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Over the years there have been hundreds of darts players to switch from the BDO to the PDC system, with a minority entering themselves directly into the premiere darting arena through the challenge tour. Today we going to look at those players that enjoyed successful debut years in the PDC. Whether it was a sensational run in major events of consistency on the ProTour.

It was a little difficult to define debut year with players competing in the UK Open and Grand Slam of Darts, so for the purpose of this list, it’s a players first full year on the tour. So without further ado, here are seven of the best to enjoy successful debut years in the PDC.

Our first entry on the list is old favourite Wayne Mardle. Often cited as the great contributor, or simply for that fantastic interview on Dutch TV, Mardle enjoyed an excellent debut year in the PDC.

He reached the last 16 of the World Grand Prix and World Championships, but his biggest success came in Blackpool. ‘Hawaii 501’ reached the final of the 2003 tournament at the Winter Gardens, defeating the likes of Alan Warriner, John Part and Colin Lloyd on route to the final where he would meet old adversary Phil Taylor.

Holding a 97 average in that match, Mardle scored heavier that The Power, but couldn’t convert his chances. Taylor had beaten Mardle at the World Championship six months previous, and repeated the feat winning 18-12 in front of a packed crowd. These days Mardle is a coach and commentator for Sky Sports, and has remained a firm favourite with the fans.


Whilst Manley did play the World Matchplay in 1996 and 1997, his first full year with the PDC came in 1998. The calendar was established by then, and the somewhat controversial Manley, made sure he was to make his mark.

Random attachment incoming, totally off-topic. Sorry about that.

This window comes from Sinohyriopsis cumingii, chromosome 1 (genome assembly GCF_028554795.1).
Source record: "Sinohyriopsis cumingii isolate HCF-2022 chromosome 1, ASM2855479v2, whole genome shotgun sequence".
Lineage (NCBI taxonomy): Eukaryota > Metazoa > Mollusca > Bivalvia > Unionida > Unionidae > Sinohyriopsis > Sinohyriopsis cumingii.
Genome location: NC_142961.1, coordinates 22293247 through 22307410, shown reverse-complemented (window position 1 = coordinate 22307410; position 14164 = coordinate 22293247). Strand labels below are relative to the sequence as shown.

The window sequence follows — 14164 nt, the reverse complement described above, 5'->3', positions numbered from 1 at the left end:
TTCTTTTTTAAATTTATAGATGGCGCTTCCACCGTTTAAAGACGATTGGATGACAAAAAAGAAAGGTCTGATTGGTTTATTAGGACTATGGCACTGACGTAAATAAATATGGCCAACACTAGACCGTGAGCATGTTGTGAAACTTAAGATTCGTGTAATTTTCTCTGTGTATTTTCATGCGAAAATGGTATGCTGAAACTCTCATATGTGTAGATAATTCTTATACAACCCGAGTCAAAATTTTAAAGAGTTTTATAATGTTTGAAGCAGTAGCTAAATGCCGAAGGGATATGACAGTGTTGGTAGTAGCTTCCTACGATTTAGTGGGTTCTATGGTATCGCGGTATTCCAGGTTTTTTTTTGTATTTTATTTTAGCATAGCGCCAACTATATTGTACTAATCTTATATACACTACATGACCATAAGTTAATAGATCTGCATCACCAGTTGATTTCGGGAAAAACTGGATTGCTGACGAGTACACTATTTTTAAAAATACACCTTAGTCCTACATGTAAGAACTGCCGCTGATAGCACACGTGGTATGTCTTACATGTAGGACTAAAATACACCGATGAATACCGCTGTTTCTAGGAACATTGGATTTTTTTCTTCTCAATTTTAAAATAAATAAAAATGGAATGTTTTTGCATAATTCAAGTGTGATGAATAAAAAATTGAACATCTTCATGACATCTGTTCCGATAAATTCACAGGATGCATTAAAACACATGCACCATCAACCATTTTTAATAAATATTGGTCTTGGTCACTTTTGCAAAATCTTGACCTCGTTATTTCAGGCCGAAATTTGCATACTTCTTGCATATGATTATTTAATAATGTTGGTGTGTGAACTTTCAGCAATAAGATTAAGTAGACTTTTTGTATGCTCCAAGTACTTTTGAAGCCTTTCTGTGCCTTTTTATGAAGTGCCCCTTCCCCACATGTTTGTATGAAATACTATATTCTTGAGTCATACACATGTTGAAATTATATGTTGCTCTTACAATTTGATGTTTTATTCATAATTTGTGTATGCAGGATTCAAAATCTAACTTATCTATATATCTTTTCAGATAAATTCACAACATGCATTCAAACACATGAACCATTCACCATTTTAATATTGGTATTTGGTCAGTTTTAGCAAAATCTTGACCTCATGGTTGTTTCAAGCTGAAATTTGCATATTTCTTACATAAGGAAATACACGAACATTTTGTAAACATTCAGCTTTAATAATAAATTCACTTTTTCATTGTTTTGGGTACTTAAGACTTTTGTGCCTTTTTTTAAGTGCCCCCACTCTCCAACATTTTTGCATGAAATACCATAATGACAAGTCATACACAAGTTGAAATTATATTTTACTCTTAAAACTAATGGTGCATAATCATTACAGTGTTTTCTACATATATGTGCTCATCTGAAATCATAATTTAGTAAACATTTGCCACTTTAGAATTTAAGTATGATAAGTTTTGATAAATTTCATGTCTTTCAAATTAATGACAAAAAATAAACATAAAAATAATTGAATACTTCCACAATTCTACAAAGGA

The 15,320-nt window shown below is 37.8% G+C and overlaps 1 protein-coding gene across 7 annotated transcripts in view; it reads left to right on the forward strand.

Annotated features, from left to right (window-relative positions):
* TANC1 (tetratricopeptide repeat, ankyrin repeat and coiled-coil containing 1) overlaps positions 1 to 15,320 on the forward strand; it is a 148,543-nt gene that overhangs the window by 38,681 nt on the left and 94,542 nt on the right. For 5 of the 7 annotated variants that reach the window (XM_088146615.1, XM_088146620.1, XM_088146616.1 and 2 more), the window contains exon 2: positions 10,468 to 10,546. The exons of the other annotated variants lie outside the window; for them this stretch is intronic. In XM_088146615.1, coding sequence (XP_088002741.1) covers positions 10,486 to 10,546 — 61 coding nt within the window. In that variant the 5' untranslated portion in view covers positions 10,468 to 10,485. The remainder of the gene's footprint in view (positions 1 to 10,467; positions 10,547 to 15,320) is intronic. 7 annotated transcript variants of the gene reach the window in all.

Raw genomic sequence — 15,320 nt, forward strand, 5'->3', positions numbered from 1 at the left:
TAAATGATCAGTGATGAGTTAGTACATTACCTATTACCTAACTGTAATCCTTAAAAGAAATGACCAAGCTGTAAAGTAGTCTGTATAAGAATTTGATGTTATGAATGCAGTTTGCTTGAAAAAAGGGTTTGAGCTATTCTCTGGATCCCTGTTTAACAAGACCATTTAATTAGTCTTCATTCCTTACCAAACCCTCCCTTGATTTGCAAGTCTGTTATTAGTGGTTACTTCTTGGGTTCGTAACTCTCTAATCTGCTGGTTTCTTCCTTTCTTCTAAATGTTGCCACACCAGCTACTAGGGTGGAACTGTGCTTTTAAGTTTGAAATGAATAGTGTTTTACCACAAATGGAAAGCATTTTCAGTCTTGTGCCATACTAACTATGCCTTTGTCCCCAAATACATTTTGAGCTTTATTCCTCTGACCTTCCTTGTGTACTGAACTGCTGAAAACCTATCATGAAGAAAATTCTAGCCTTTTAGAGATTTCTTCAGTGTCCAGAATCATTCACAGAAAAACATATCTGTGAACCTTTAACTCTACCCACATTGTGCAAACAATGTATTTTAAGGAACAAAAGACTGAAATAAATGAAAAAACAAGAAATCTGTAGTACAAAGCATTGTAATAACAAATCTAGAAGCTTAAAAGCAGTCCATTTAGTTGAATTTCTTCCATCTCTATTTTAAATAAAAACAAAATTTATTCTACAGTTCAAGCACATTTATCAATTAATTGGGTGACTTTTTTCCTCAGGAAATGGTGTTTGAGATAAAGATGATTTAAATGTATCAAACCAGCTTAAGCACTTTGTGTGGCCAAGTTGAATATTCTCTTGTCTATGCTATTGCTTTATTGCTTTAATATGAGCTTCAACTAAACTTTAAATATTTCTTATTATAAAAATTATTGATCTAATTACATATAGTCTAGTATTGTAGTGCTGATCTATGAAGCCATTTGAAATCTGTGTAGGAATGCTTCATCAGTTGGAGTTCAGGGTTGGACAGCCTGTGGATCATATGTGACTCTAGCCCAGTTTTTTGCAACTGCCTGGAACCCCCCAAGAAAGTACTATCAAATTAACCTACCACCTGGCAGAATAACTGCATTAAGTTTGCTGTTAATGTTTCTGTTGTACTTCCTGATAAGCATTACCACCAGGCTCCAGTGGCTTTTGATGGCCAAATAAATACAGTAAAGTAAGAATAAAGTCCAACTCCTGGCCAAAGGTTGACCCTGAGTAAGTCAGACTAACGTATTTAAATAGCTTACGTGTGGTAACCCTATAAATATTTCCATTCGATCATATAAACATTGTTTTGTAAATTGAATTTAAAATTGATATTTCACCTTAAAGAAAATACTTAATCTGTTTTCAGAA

He reached the quarter-final of the World Championships on debut, losing out to eventual finalist Dennis Priestley. ‘One Dart’ would also reach the last eight stage of the World Matchplay, but he best run would come at Ireland’s World Grand Prix.

The debutant would reach the semi-final stage having defeated Keith Deller and the aforementioned Priestley as he set up a tie with Rod Harrington. ‘The Prince of Style’ would pip Manley at the post as he ran out winner 11-8 in the semi, but would eventually lose the final to Phil Taylor


One name that may come as a surprise to you all is the inclusion of Stephen Bunting. After winning the 2014 Lakeside World Championship, Bunting made the switch to the PDC. The expectation was high and the Merseyside star would fulfil, with some sensational performances.

Quarter-final runs at the Grand Slam of Darts and European Championship were preceded by a semi-final appearance at the World Grand Prix, losing out to Michael van Gerwen. ‘The Bullet’ would also reach a World Championship quarter-final on debut, being reduced to tears as he was highly praised by opponent Raymond van Barneveld in the Dutchman’s post-match interview.

Overall, Bunting’s year may not have had a stand-out moment, was a glimmering display of consistency was something that many lacked. Let’s hope Bunting can get back to his brilliant best sometime soon.